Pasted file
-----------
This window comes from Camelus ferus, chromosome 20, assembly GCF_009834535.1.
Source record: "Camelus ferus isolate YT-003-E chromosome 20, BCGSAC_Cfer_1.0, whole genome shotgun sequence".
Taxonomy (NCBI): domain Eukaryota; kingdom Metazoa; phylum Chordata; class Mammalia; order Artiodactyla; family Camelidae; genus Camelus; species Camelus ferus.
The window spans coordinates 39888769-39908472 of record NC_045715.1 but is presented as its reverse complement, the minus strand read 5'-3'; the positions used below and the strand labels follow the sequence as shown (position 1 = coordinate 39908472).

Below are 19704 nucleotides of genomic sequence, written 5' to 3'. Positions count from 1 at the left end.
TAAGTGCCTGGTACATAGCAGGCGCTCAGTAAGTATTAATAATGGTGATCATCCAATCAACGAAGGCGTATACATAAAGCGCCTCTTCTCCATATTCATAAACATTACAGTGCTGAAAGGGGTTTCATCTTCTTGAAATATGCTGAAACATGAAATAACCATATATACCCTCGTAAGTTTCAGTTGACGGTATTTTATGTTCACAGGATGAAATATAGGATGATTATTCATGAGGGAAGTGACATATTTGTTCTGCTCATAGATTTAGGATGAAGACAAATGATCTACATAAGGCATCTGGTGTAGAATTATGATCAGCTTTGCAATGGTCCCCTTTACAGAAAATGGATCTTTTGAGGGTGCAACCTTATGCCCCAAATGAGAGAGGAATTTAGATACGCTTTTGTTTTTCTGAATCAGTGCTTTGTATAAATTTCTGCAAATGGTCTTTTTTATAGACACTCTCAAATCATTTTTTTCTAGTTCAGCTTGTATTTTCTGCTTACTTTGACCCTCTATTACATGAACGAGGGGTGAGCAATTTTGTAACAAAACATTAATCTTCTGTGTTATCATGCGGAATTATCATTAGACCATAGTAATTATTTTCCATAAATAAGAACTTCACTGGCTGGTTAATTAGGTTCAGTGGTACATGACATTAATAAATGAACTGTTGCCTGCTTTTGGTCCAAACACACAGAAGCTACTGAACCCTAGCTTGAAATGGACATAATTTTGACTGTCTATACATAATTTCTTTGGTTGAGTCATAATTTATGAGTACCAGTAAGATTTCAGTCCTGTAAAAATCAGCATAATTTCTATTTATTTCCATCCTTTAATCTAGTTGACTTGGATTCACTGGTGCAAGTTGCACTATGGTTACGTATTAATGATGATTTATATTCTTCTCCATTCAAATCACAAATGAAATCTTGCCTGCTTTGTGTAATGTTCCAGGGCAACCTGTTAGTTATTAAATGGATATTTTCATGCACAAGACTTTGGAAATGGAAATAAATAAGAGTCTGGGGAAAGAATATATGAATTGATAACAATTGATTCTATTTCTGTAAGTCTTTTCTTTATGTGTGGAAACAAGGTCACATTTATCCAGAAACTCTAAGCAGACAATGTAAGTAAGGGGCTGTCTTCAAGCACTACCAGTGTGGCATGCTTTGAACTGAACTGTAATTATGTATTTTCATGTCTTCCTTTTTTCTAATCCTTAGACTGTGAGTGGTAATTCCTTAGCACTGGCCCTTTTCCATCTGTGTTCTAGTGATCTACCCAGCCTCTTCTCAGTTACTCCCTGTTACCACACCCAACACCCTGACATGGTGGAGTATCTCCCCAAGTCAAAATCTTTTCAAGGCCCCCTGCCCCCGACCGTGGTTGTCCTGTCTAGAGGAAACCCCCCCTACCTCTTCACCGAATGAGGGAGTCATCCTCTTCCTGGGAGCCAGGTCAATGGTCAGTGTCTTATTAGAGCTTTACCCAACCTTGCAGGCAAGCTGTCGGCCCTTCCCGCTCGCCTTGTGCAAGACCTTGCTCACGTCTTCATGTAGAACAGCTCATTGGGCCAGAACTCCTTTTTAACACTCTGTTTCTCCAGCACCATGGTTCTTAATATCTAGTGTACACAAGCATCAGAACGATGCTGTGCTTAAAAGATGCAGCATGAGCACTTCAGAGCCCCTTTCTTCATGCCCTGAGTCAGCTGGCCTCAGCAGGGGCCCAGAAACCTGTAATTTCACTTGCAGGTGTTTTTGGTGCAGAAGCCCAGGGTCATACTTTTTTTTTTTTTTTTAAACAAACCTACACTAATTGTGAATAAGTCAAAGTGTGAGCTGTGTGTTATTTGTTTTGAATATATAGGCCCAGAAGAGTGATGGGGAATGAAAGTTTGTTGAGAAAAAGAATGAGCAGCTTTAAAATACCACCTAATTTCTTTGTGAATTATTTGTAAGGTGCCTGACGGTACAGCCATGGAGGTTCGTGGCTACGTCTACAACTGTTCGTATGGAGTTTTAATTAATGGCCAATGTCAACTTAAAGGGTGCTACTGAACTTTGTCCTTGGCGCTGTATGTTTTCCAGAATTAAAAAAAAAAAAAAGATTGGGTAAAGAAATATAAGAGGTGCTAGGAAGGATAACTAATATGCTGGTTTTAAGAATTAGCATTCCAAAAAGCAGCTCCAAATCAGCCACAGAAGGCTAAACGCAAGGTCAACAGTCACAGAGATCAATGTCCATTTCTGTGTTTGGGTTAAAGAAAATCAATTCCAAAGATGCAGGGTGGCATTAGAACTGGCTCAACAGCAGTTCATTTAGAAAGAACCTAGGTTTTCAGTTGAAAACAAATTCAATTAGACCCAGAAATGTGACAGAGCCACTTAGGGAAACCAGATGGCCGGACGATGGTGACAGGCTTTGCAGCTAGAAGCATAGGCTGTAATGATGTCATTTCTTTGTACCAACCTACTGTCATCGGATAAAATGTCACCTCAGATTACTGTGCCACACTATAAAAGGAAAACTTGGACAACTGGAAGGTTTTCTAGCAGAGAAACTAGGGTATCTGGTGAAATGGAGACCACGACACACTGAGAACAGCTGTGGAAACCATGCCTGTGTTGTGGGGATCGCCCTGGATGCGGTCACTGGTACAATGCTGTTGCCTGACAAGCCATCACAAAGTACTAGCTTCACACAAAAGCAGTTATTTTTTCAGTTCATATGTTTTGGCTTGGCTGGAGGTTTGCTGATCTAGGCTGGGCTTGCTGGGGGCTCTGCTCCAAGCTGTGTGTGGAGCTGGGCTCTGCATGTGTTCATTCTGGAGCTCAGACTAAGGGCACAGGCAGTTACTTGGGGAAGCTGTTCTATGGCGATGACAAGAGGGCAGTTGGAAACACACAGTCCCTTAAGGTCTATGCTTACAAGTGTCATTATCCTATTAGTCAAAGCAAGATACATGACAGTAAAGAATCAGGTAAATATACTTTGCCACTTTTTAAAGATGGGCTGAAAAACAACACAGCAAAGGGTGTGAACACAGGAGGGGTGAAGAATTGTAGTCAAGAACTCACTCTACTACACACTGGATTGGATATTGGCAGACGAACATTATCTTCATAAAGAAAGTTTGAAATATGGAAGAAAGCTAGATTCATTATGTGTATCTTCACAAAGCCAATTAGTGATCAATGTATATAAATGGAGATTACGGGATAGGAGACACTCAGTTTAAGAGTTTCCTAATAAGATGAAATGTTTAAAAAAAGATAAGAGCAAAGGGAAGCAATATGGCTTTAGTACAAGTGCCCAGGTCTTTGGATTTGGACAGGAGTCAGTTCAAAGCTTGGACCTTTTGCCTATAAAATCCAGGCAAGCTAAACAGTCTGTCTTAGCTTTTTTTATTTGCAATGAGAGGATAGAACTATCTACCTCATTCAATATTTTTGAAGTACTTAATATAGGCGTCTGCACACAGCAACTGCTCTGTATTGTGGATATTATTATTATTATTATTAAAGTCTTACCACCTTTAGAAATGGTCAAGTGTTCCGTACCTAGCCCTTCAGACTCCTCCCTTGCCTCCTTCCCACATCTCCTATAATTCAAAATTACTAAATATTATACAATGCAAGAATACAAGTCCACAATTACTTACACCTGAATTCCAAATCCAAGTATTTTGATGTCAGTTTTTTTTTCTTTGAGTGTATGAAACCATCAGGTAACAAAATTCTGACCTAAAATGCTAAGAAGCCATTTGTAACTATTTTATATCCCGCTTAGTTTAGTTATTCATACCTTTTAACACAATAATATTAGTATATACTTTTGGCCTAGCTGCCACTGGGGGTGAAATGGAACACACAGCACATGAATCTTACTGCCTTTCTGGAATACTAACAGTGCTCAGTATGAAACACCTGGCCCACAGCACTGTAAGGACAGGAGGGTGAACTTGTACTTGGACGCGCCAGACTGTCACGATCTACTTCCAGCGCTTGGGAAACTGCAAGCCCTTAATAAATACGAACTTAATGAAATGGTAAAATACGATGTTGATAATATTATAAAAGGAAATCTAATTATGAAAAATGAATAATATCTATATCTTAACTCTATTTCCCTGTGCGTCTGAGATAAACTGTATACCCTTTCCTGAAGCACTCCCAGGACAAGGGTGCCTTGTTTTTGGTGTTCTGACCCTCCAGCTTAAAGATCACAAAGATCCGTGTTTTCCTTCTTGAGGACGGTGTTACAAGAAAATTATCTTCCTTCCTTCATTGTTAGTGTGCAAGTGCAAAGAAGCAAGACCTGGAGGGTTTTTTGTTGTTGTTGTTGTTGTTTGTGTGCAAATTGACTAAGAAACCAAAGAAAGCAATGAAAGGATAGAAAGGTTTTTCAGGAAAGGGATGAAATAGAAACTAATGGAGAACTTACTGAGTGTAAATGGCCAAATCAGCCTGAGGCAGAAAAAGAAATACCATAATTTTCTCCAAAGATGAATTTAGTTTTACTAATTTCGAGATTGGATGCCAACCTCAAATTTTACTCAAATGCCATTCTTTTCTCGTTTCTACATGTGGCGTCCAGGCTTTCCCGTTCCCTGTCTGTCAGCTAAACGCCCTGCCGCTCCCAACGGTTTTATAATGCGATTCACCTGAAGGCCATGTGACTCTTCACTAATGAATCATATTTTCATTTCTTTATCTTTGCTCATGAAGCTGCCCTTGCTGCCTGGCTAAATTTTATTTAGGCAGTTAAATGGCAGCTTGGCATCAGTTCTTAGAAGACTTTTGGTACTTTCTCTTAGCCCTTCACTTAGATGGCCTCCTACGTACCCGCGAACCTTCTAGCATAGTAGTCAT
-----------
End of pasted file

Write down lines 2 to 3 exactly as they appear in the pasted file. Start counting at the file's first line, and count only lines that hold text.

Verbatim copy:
Source record: "Camelus ferus isolate YT-003-E chromosome 20, BCGSAC_Cfer_1.0, whole genome shotgun sequence".
Taxonomy (NCBI): domain Eukaryota; kingdom Metazoa; phylum Chordata; class Mammalia; order Artiodactyla; family Camelidae; genus Camelus; species Camelus ferus.